High temperatures and drought have gripped the SLC area yet again this summer, leaving some landscapes parched and dried out — and water conservation has emerged as a hot topic. Across the country, communities are already in or at risk of drought conditions, which makes it essential for all of us to consider ways to reduce the amount of water we use.
At the same time, lawns can become especially thirsty when the heat rises and care strategies don’t keep up. We believe you can have a beautiful lawn and preserve water at the same time. Here are a few commercial lawn maintenance tips for keeping your property green and lush while conserving one of Earth’s most precious resources.
The type of grass you have comes with unique watering requirements to be aware of, and if you water too much or too little, it will die. Have you chosen a grass type that thrives in your region? If not, you may require a little extra maintenance and supplemental water to keep your grass green. Know whether you have cool or warm-season grass and how it responds to times of drought.
Smart commercial building water usage starts with regular tuneups of your sprinkler and irrigation arrays. In many cases, broken sprinkler heads, clogged lines, or other common defects waste water and prevent it from getting where it needs to go. These issues can be fixed with basic maintenance. If you really want to be ahead of the curve, you can also opt for a smart watering system from SmartRain. With moisture, rain and irrigation flow sensors, you’ll never need to worry about over- or under-watering your business or residential lawn.
It’s wise to give your property a watering when it can do the most good. Try not to water in the middle of a hot, sunny day, as most of the water will evaporate instead of sinking into the grass. Some choose to run their sprinklers in the early morning or late in the evening to maximize their water usage. Watering is best in the cooler hours before 9 AM or after 7 PM. Avoid watering when temperatures drop below 40 degrees.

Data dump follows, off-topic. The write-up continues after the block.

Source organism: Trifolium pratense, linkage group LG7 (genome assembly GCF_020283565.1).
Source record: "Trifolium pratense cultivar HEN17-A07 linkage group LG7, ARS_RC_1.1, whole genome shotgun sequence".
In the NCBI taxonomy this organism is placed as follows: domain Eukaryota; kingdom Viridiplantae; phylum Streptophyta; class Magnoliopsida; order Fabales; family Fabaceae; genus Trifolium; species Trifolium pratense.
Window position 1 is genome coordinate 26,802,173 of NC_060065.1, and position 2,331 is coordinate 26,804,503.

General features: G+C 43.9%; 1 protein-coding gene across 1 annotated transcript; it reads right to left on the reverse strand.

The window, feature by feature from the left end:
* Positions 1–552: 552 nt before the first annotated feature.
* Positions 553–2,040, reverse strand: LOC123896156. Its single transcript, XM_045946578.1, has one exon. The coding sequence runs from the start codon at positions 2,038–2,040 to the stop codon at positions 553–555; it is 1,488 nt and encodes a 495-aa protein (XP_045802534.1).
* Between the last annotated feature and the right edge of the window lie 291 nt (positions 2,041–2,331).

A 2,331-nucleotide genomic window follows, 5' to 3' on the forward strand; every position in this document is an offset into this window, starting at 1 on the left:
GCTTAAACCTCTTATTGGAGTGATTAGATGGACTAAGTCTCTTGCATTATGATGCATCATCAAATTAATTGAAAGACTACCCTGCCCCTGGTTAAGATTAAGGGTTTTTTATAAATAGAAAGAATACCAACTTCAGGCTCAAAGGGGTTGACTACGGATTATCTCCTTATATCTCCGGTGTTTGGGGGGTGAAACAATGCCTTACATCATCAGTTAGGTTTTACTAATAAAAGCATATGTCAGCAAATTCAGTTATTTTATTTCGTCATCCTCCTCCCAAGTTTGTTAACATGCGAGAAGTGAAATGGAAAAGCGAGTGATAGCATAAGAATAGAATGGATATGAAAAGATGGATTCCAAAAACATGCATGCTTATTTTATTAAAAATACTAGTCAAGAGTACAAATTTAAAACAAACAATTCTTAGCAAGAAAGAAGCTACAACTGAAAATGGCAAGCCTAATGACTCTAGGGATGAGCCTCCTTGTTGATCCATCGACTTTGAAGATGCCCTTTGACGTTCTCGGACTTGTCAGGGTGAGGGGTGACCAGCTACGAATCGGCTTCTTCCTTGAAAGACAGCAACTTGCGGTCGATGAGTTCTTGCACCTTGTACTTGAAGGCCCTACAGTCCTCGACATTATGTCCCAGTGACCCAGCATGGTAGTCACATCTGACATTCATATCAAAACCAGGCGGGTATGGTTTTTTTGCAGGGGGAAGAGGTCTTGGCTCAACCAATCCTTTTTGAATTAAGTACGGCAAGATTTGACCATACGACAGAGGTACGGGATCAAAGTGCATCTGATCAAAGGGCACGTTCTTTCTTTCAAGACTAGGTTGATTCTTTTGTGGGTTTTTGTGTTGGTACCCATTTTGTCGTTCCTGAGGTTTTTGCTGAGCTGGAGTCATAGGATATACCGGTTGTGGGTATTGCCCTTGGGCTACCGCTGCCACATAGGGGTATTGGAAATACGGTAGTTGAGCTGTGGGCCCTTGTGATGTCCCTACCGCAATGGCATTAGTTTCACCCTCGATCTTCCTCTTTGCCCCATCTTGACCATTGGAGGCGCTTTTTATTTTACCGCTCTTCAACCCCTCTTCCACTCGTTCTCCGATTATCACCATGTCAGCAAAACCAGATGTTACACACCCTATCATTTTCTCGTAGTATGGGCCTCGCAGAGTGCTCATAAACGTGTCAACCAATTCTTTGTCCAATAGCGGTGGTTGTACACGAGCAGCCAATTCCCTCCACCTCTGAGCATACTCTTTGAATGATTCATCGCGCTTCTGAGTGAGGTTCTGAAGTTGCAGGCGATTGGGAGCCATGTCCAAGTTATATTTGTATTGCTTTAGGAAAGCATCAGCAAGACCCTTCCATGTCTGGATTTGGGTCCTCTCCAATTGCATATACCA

When seeking to increase water efficiency in your buildings, it’s important to remember that pooling water and shallow irrigation sessions do little for the overall health of your lawn. The goal is to deposit about an inch of water across your whole expanse of lawn. If some spaces are receiving more or less, you might end up with a splotchy lawn. You should water deeply, evenly, and infrequently so that the roots of the grass experience stress, which will cause them to grow deeper in-between watering sessions. If water starts to pool, turn off the sprinklers and allow the lawn to absorb it before continuing. Continue this until the lawn has been watered an inch deep.
Litter isn’t only unsightly, but it can also cause dead patches on your lawn if it sits on the grass for too long. To maintain a greener commercial lawn, make sure you do regular sweeps of your premises to look for garbage laying on the ground.
Depending on the type of facility you manage, it may not be practical or possible to keep people off the grass. If you can, though, you will avoid the bare spots caused by constant foot traffic. Be careful about how much stress you put on your grass and never drive cars or machinery over it.
If your property is regularly visited by four-legged friends, it’s more than likely that they will relieve themselves on your grass at some point. Unfortunately, urine and waste can cause dead patches. If you don’t want to prohibit animals from your property altogether, be diligent about cleaning up after cats and dogs if their owners don’t do it themselves.
During the scorching summer months, it’s important that you don’t cut your grass too short. If the grass is too short, the sun will turn it brown more quickly. Even worse, it can kill the root system and cause diseases. It is recommended that you cut a third of the grass length or less each time to keep the soil moist and promote deeper growth.
Yes, you heard right! Using a timer doesn’t account for the state of your lawn and is current needs. Instead, opt for a smart irrigation system from Smart Rain that can monitor the soil and account for current weather conditions in determining when and how much water to disburse. Our controllers do all the work for you!